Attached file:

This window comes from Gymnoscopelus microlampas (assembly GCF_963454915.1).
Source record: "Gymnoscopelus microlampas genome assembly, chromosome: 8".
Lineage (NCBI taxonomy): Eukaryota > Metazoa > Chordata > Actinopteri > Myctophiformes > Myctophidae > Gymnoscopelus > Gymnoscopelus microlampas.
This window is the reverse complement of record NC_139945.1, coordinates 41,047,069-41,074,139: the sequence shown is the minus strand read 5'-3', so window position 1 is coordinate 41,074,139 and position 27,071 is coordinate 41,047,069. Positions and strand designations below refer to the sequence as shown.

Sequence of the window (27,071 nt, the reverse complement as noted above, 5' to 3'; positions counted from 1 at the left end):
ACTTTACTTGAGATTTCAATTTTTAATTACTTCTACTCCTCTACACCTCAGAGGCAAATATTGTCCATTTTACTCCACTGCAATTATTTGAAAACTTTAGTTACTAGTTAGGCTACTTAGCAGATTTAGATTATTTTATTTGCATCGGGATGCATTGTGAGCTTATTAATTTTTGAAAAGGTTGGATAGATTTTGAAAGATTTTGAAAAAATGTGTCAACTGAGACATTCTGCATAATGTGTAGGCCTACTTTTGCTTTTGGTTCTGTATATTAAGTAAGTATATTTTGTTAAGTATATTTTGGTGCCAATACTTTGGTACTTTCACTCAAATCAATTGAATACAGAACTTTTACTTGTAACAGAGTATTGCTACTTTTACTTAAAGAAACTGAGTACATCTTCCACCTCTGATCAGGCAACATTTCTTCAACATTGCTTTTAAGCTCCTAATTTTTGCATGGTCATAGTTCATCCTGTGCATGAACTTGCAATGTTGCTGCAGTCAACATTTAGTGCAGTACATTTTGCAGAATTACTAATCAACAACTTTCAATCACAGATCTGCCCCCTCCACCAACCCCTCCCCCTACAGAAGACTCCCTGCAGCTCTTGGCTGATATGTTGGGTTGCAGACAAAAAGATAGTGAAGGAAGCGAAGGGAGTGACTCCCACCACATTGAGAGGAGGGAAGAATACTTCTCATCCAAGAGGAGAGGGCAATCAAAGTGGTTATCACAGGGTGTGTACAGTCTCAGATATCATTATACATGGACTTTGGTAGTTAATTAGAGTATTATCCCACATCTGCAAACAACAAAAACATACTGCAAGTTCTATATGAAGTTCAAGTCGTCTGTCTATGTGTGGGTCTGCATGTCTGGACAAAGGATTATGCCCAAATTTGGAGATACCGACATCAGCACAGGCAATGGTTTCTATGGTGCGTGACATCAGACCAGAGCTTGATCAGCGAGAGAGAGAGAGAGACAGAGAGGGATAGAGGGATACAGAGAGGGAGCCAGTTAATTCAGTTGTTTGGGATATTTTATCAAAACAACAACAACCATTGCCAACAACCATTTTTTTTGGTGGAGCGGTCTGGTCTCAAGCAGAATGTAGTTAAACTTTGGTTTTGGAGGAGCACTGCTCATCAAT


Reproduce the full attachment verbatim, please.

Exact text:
This window comes from Gymnoscopelus microlampas (assembly GCF_963454915.1).
Source record: "Gymnoscopelus microlampas genome assembly, chromosome: 8".
Lineage (NCBI taxonomy): Eukaryota > Metazoa > Chordata > Actinopteri > Myctophiformes > Myctophidae > Gymnoscopelus > Gymnoscopelus microlampas.
This window is the reverse complement of record NC_139945.1, coordinates 41,047,069-41,074,139: the sequence shown is the minus strand read 5'-3', so window position 1 is coordinate 41,074,139 and position 27,071 is coordinate 41,047,069. Positions and strand designations below refer to the sequence as shown.

Sequence of the window (27,071 nt, the reverse complement as noted above, 5' to 3'; positions counted from 1 at the left end):
ACTTTACTTGAGATTTCAATTTTTAATTACTTCTACTCCTCTACACCTCAGAGGCAAATATTGTCCATTTTACTCCACTGCAATTATTTGAAAACTTTAGTTACTAGTTAGGCTACTTAGCAGATTTAGATTATTTTATTTGCATCGGGATGCATTGTGAGCTTATTAATTTTTGAAAAGGTTGGATAGATTTTGAAAGATTTTGAAAAAATGTGTCAACTGAGACATTCTGCATAATGTGTAGGCCTACTTTTGCTTTTGGTTCTGTATATTAAGTAAGTATATTTTGTTAAGTATATTTTGGTGCCAATACTTTGGTACTTTCACTCAAATCAATTGAATACAGAACTTTTACTTGTAACAGAGTATTGCTACTTTTACTTAAAGAAACTGAGTACATCTTCCACCTCTGATCAGGCAACATTTCTTCAACATTGCTTTTAAGCTCCTAATTTTTGCATGGTCATAGTTCATCCTGTGCATGAACTTGCAATGTTGCTGCAGTCAACATTTAGTGCAGTACATTTTGCAGAATTACTAATCAACAACTTTCAATCACAGATCTGCCCCCTCCACCAACCCCTCCCCCTACAGAAGACTCCCTGCAGCTCTTGGCTGATATGTTGGGTTGCAGACAAAAAGATAGTGAAGGAAGCGAAGGGAGTGACTCCCACCACATTGAGAGGAGGGAAGAATACTTCTCATCCAAGAGGAGAGGGCAATCAAAGTGGTTATCACAGGGTGTGTACAGTCTCAGATATCATTATACATGGACTTTGGTAGTTAATTAGAGTATTATCCCACATCTGCAAACAACAAAAACATACTGCAAGTTCTATATGAAGTTCAAGTCGTCTGTCTATGTGTGGGTCTGCATGTCTGGACAAAGGATTATGCCCAAATTTGGAGATACCGACATCAGCACAGGCAATGGTTTCTATGGTGCGTGACATCAGACCAGAGCTTGATCAGCGAGAGAGAGAGAGAGACAGAGAGGGATAGAGGGATACAGAGAGGGAGCCAGTTAATTCAGTTGTTTGGGATATTTTATCAAAACAACAACAACCATTGCCAACAACCATTTTTTTTGGTGGAGCGGTCTGGTCTCAAGCAGAATGTAGTTAAACTTTGGTTTTGGAGGAGCACTGCTCATCAAT